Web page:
Victory City. In the wake of an unimportant battle fought between two long forgotten kingdoms in fourteenth century southern India, a nine year old grief stricken by the death of her mother, a girl by the name of Pampa Kampana, owing to a divine blessing becomes a charismatic representation of a goddess living for nearly 250 years, mesmerizing the kingdom, rather more accurately a feminist utopia by her magical spells and oratorical ease, although in due course she was consumed by the same later on.
The book purports to be the summary of a long lost 24,000 verse epic poem, the 15th and the latest book by Salman Rushdie. If one looks closely enough, it feels as if Rushdie based Pampa on himself. Both characters are blessed with prodigious literary talents, both created their one kingdoms, survived the brunt of politics to emerge as a triumph at the end, something synonymous with the title itself.
Rushdie is not unaware of his luck, going on record to say in an interview he feels lucky, retaining a sense of gratitude. The New Yorker has survived as a chronicler of this larger than life, flamboyant, dizzying character, from 1981 when Sir Victor Sawdon Pritchett covered Midnight’s Children, the work that propelled him to his current status to the most recent issue by David Remnick, which has made Rushdie a talking point again, his defiance on full display.
With the usual great quotes, along with the mention of all his high and low points, from the fatwa and how he dealt with it in his usual boisterous, self assured vision, something kept intact by Andrew Wylie, his Man Friday/right hand man/ best friend. Rushdie feels this is a book that shall outlast even his fame, very inspired by the magical worlds of Thomas Mann, Franz Kafka and a trip to Hampi that he undertook years ago.
This opportunity seems like his next Booker, which would propel him into the two time Booker club, a feat achieved by four other authors before him, although the closest he came to this feat was in 2019, when Quichotte was shortlisted for the award, although it was later awarded jointly to Margaret Atwood for The Testaments and Bernadine Evaristo for Girl, Woman, Other.
Knowing more about Rushdie
Rushdie has had the literary talent of puns, conceits, limericks, rhyming schemes since a long time, for he was a copywriter at the legendary Ogilvy Mather firm of advertising fame, being known for publicizing Aero, “the bubbliest milk chocolate you can buy.” He reputedly, aptly indelibly described the aerated candy bar as “”Adorabubble,” “Delectabubble,” “Irresistabubble,” and, when placed in store windows, “Availabubble here”, an ambitious, creative foreshadowing of a career that would be equal parts checkered, equal parts treasured, when the man went on an all India trip for his epic book, which is now known as Midnight’s Children, the book that transformed him from a non entity to a literary demigod.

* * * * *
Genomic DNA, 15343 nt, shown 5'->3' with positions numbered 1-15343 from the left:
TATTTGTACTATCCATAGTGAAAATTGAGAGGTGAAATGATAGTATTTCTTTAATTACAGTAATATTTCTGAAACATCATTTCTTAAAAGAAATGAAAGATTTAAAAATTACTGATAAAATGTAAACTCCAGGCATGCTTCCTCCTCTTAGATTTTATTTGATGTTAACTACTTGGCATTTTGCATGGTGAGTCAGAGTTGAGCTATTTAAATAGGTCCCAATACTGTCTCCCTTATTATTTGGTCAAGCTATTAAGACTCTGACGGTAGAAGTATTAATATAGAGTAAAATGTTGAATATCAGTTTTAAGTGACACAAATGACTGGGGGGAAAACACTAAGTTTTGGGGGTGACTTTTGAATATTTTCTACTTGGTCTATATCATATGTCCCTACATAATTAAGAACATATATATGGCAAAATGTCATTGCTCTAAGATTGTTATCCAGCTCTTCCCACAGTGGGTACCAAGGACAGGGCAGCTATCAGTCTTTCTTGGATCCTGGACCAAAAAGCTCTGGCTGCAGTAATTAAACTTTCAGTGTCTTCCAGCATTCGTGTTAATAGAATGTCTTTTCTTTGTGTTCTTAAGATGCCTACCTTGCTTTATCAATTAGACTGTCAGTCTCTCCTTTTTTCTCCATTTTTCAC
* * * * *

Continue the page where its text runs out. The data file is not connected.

A Booker prize later, affairs with a bevy of beautiful women like Clarissa Luard, Marianne Wiggins, Padma Lakshmi etc, which soon earned him the reputation of a womanizer extraordinaire, along with a rising socialite status and a body of work that never seemed to exhaust, even the brushing aside of the fatwa imposed on him after his controversial Satanic Verses, it felt rightly so that Rushdie, now known as Sir Salman Rushdie, was unstoppable.
This notion marinated until it was rudely interrupted on the of 12th August 2022, the date when the looming fatwa curse finally caught up with him and led to a fully public, recorded stabbing by a 24 year old, Lebanese-American fanatic, Hadi Matar in Chautauqua Institution, Western New York. It has not dimmed his shine at all, rather enhanced it infinitely more, making one wonder if he is the permanent favorite of Pheme, the Greek goddess for fame.
One would expect clinks in his armors, after he lost function of his arm and eye, but instead of wallowing in self pity or tragicomedy, with a darkened lens on his piercing gaze, still retaining the piercing element, he looks and talks like John Wayne, the American actor famed for his portrayals of cowboys and tough men. The Oscar eluded Wayne till 1969, until he won it for True Grit, in which he portrayed Rooster Cogburn, a now famous film character, who shared one noticeable trait with Rushdie- the loss of an eye hidden by an eyepatch( in Rushdie’s case it is a lens although with the same effect) along with the everlasting manly dignity, no matter what the circumstance.
Joseph Anton, his nom de plume and also the subject of an official autobiography, has been in a lot of battles, private and public. But in his new novel, he has managed to give his battles, and even himself a sparkling, apt epitaph, which goes-Words Are the Only Victors.
Fancy a cup of coffee and the new Rushdie book? I sure do.
Also read: Harnaaz Sandhu Shows Off Traditional Roots On Stage
Very well written!